As Trade Bait, Ferry Ranks High : Clippers Are Listening to Offers for Their Top Draft Pick
Round and round they go, trade rumors nonstop for a player who’s ‘round the world.
Danny Ferry isn’t in the National Basketball Assn.? Wrong. Danny Ferry is very much a part of the league, even as his season began in Italy. Mr. Popular, in absentia.
The Clippers have talked trade, if only on a peripheral level, ever since they made the 6-foot-10 All-American forward the No. 2 pick in the June 27 draft. And the talks continued until the day Ferry signed with Il Messaggero in Rome. And even now, with Ferry playing in Italy, the talks have kept going.
Why? It’s partly because of the gathering of most front-office personnel and coaches at the recent league meeting that has made the ferry-go-round the most popular ride in the NBA.
Let’s take a spin down the rumor mill:
--From Charlotte, two No. 1 draft choices and a player, perhaps Dell Curry.
--From Golden State, Ralph Sampson and a No. 1, at least before the Warriors traded Sampson to Sacramento.
--From Miami, Kevin Edwards and a No. 1.
--From San Antonio, Willie Anderson and a No. 1, although Spur Chairman Red McCombs does not want to part with Anderson, despite the cool relations between last season’s rookie-of-the-year runner-up and Coach Larry Brown. Or, Frank Brickowski and a No. 1 and a No. 2.
--From Philadelphia, Hersey Hawkins and a No. 1.
--From Cleveland, Ron Harper and a No. 1.
Clipper General Manager Elgin Baylor said he has talked with “10 or 11 teams” since Ferry was drafted but would not discuss details, except to say that talks never reached the serious stage. That is not a surprise, considering that other teams would naturally look to take advantage of the Clippers’ misfortune of losing their No. 1 pick.
“It came out . . . that we would listen to offers for Danny Ferry,” Baylor said. “Many teams have called us about him, but some of the trade rumors have started before we had even talked to some teams.
“I won’t deny that we’ve talked to several clubs, but I won’t comment on what we’ve discussed.”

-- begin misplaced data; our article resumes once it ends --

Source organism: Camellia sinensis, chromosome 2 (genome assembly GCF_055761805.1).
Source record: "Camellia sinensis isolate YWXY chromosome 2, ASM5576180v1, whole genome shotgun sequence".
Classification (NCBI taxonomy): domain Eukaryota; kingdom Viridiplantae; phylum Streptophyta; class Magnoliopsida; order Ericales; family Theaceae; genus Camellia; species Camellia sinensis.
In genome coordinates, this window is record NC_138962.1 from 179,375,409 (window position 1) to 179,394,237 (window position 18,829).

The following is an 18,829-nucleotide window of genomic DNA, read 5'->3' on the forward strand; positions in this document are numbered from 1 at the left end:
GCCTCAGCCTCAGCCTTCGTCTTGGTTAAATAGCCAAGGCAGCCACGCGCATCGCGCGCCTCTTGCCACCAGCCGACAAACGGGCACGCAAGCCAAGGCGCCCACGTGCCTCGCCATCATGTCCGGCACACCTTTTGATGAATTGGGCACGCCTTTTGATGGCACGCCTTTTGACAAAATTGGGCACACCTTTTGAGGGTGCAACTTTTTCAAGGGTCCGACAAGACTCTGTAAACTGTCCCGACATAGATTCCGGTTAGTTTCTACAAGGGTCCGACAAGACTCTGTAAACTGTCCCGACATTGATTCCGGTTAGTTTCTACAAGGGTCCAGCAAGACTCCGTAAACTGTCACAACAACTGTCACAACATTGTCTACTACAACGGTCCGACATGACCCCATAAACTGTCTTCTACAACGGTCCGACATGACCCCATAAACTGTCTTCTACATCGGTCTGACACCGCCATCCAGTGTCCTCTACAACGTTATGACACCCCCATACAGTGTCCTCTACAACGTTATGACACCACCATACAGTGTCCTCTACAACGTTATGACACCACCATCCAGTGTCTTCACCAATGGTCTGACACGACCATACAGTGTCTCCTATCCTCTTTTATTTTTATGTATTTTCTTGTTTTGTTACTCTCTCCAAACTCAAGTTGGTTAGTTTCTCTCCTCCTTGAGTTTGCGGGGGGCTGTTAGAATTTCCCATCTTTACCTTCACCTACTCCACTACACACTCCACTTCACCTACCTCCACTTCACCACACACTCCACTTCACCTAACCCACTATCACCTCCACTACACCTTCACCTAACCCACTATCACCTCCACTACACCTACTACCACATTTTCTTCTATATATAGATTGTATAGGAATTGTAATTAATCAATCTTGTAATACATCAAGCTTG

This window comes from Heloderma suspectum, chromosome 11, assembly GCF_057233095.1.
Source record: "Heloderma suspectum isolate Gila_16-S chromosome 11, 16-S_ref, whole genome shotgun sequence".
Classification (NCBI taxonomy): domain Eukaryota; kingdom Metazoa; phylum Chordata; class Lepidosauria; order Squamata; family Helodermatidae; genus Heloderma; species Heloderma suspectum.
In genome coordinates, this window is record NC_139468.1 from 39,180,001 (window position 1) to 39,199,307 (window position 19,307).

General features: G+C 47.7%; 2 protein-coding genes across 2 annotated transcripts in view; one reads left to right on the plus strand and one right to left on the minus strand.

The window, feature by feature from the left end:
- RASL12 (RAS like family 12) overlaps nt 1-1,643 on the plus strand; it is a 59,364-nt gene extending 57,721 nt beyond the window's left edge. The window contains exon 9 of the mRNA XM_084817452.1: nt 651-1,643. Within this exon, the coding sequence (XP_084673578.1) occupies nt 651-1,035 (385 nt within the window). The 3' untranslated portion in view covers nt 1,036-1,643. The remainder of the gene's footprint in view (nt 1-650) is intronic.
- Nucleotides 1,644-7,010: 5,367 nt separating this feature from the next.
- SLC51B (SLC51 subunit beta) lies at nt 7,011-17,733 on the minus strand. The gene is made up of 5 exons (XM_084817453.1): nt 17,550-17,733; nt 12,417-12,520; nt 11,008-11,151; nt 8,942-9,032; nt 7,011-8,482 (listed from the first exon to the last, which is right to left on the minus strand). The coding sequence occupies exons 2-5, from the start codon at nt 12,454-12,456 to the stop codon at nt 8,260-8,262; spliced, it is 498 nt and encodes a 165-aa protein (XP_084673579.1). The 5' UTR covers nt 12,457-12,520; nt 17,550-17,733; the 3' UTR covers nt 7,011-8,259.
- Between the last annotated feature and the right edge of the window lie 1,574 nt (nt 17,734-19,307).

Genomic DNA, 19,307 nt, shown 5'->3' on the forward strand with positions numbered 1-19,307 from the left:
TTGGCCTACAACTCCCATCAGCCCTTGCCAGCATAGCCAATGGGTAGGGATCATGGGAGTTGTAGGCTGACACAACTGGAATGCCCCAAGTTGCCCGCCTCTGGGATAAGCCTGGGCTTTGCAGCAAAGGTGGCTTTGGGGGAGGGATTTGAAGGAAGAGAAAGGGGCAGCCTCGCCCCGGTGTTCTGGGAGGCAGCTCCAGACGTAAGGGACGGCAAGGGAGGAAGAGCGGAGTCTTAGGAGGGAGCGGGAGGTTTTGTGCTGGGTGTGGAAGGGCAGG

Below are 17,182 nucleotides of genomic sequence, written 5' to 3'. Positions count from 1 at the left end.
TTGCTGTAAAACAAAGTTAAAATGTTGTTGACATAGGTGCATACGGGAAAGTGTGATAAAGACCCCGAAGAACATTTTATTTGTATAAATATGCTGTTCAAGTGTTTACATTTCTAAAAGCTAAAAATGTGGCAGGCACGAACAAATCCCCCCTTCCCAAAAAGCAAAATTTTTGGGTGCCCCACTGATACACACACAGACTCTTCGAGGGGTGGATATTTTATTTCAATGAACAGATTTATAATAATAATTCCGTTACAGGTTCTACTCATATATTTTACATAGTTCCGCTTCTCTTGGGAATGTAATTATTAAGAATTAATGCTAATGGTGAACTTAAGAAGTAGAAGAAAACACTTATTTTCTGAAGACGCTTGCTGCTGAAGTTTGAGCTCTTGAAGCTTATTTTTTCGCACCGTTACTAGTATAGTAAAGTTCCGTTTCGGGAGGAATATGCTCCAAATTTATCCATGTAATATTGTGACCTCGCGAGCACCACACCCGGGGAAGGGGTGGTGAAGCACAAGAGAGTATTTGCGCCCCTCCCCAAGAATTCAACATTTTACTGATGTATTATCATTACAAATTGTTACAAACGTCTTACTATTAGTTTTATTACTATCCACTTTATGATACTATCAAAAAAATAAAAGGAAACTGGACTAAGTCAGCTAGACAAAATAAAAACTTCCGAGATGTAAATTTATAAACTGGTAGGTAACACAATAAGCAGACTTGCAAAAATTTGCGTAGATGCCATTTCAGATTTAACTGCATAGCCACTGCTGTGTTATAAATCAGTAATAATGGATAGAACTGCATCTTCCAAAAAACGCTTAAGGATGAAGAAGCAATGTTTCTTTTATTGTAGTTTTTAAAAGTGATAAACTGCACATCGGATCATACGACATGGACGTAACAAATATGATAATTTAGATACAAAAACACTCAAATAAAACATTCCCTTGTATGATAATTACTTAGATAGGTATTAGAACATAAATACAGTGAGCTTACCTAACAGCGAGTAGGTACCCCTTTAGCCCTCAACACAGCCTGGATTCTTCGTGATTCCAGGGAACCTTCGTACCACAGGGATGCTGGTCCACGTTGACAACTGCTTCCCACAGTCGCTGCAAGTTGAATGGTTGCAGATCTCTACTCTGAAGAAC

Owner Donald T. Sterling would prefer to keep Ferry, at least until the spring, when the matter can be reassessed after the Italian season. But he also understands the offers are coming.
“If it’s a reasonable and an equitable offer, we might make a trade,” he said. “Are we soliciting offers? No. But are we getting calls? Yes. There have been a number of offers. Most have been for multiple draft choices, and we probably, if we were to make a trade, would expect players first and draft choices second.”
Most trade talk seems to be about both, probably so the Clippers could get a player they want and the other team would not lose too many bodies until Ferry could return next season. Most of all, though, it’s because of a growing feeling within the organization that the time has come to let an already young team grow without the worry of adding three rookies every year. Do they really need two more first-round draft choices coming in next season?
Sterling, as Baylor and director of scouting Barry Hecker have said, insists that the Clippers had no indication Ferry would balk at coming to a team loaded with forwards and stories of ineptness. And Ferry himself has said it was not a Clipper-motivated move.
So why are there so many disbelievers?
Or are some people talking trade with the Clippers expecting a fire sale to try and recoup some of the losses from Ferry’s departure?
That thinking, Sterling said, would be wrong.
“I don’t think Danny Ferry’s decision to go to Europe was bad,” he said. “But I also don’t think it’s his ultimate decision. As he explained it, the decision is for one year and he intends to consider coming back to America to play in the NBA. His rights are very valuable, and our organization is always looking to improve. If we could trade those rights for equal value or better, we would seriously consider making the trade. If not, we will retain them.”
But as Orlando Magic General Manager Pat Williams told the Orlando Sentinel: “Realistically, if Danny had been picked by any other team in the NBA, this wouldn’t have happened. This was just his way of making his unhappiness with the Clippers clear to everyone.”
Let the bidding continue.
The Clippers came to a contract agreement with guard Jeff Martin of Murray State Friday.
The numbers for Martin, the 31st player selected in the draft, are similar to those that Jay Edwards, the 33rd pick, agreed to the day before--three years, two of which are guaranteed. Martin, as the higher choice, will get a slight boost from Edwards’ estimated $200,000 rookie salary.
Martin, a 6-foot-6, 195-pound shooting guard, was the Ohio Valley Conference player of the year last season at Murray State in Kentucky after averaging 25.6 points a game. He became the Clippers’ No. 1 property from the draft when Ferry signed to play in Italy.